And thus, a political culture of utmost obedience of the people to the government was born. Those in charge felt they could subject the commons to whatever they saw fit, without question. And so, when the communist party took control of China in 1949, its leadership assumed total control. Chairman Mao Zedong famously said something along the lines of “Shi Huangdi only killed 460 scholars. We killed 4,600.” Yeah, fun. The Communist Party also proceeded to rid its realm of ‘rightists’ and right-wing content of any sort. Such political philosophies were considered treasonous. Even after Mao’s death and the slight opening-up of China to the rest of the world, human rights are still out of the question. False propaganda imbue the daily lives of the Chinese citizenry. Those who marched in the 1989 Tiananmen Square Demonstration were massacred, mowed down by government tanks. Peaceful proponents of a a fair judicial system, free market, and uncensored media, such as Liu Xiaobo were attacked and imprisoned, labeled traitors. The firewall went up and continues to erase and block content from the lives of almost 1.4 billion people every day, just as Shi and Mao destroyed texts in their respective eras.

So with all this in mind, it’s understandable why a Communist China does not fear Liu Xiabo’s martyrdom. With the tools in hand to essentially blind their citizenry to any potential threat and the unwavering support of the supposedly greatest proponent of democracy in the world, China has little to fear. The United States government, while lamenting the undeserving death of Professor Liu, has not severed any ties with the realm. In fact, in the wake of Liu’s death, President Trump has proudly announced that the ban on American beef has been lifted in China, furthering US-China trade. Many have also spoken out against former President Obama for his promise to veto Senator Ted Cruz’s measure, which proposed naming the street in front of the Chinese Embassy after Professor Liu, in an effort to take a stance against Communist China’s denial of human rights to its citizenry. In other words, the USA has given China it’s A-OK to proceed.

That’s why the Chinese government allowed Liu Xiaobo to become a martyr. That’s why they ignore the #FreeLiuXia protestors, keeping Liu Xiaobo’s wife under house arrest for no other crime than being his loving wife. They think they have no reason to be afraid. They think they can hide the dissent and opposition and are likely erasing this article from millions of servers in this moment. They think they can silence us.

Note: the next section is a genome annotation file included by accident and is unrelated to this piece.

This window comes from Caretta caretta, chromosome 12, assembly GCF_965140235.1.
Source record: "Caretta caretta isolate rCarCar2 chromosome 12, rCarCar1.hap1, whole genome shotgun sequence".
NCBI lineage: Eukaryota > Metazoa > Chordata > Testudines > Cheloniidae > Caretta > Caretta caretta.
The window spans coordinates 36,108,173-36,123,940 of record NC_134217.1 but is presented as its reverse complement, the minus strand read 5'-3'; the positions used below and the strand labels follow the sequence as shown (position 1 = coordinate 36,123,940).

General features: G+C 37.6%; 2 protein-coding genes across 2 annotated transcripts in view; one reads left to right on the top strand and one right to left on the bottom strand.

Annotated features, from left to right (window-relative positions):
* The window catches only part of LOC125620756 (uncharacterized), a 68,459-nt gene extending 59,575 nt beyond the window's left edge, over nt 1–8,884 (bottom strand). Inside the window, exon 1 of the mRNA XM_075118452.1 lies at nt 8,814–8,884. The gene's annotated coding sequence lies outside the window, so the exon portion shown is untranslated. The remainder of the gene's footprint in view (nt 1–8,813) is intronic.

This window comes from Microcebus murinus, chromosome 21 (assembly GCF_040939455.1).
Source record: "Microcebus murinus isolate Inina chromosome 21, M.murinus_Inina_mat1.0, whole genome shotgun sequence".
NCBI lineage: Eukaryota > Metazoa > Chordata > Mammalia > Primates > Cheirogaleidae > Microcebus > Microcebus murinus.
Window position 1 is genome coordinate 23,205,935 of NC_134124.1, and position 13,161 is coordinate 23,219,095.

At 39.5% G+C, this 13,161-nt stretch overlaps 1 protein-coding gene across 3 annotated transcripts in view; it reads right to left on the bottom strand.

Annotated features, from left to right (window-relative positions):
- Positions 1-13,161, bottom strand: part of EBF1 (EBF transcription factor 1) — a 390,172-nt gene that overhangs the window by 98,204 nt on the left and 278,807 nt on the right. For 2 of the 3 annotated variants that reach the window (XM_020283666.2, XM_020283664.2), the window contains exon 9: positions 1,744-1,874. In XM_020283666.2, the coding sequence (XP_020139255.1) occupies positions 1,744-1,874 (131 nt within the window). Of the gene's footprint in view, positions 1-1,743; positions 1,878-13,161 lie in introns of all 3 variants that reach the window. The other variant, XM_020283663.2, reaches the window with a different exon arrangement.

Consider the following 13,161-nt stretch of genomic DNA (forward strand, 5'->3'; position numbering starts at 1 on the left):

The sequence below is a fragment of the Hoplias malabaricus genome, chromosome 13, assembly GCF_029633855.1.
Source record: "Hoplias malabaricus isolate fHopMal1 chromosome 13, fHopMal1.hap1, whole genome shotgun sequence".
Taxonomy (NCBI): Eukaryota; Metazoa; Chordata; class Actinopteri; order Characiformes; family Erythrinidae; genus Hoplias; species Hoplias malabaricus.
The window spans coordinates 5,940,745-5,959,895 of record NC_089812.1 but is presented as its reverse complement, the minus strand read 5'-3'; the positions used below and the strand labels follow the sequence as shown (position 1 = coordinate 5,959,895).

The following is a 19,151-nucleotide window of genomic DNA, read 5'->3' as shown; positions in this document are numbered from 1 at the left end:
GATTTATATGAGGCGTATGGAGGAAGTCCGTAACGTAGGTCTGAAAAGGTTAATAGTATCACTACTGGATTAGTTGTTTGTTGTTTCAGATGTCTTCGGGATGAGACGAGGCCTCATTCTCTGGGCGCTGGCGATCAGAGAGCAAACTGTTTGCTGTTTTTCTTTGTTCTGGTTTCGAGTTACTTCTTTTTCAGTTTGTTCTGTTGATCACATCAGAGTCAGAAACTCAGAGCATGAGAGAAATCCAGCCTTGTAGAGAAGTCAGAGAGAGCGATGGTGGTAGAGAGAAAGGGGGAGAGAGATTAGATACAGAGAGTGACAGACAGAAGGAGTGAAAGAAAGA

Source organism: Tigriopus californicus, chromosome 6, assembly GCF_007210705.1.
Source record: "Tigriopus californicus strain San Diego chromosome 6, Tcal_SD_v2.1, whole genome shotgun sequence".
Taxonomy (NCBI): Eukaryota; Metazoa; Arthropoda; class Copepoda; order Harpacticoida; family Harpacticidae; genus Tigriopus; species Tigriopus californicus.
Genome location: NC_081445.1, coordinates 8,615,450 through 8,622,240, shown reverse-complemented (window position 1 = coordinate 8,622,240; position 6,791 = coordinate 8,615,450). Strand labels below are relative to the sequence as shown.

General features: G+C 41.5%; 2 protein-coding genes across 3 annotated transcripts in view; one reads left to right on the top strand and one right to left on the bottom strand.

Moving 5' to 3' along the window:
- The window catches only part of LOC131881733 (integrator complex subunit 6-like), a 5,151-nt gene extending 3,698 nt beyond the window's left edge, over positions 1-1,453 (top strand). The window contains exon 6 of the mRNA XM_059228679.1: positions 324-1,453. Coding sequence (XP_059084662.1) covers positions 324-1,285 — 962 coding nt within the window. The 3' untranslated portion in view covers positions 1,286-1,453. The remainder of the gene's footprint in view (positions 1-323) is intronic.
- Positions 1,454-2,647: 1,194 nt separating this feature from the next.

Are they correct?

You decide.


5 Books You Need to Read Before You Graduate High School

As you might have gathered, I’m a sucker for good writing. An avid reader, I think good literature is key to understanding the world and the people in it. I’ve read a fair number of books throughout high school, some of which have resonated with me more than others have. With just under 2 months left of high school, I’ve decided to compile a list of 5 books that I would recommend every highschooler read before they graduate.

Oh and as for any book, I would definitely recommend reading from a tangible text, but in case that is not an option, I’ve included links to pdfs for all of the books.

5. The Kite Runner by Khaled Hosseini

This book was probably one of the first I had read about Afghanistan, so it definitely enlightened me about the culture, especially the religious and political turmoil there. The book is fiction, but many aspects of the book are derived from Hosseini’s actual experiences, as someone who fled Soviet-imbued Afghanistan. The stark imagery and chilling details contribute to a reverberating story. The symbolism in this novel is also heavy, which is always a penchant for me. Personally, I love symbolism and when it is utilized well in literature, I automatically am more captivated by the text. The book does break hearts, but leaves readers emotional yet inspired, as it ends on an extremely hopeful note. Please read.

4. In Cold Blood by Truman Capote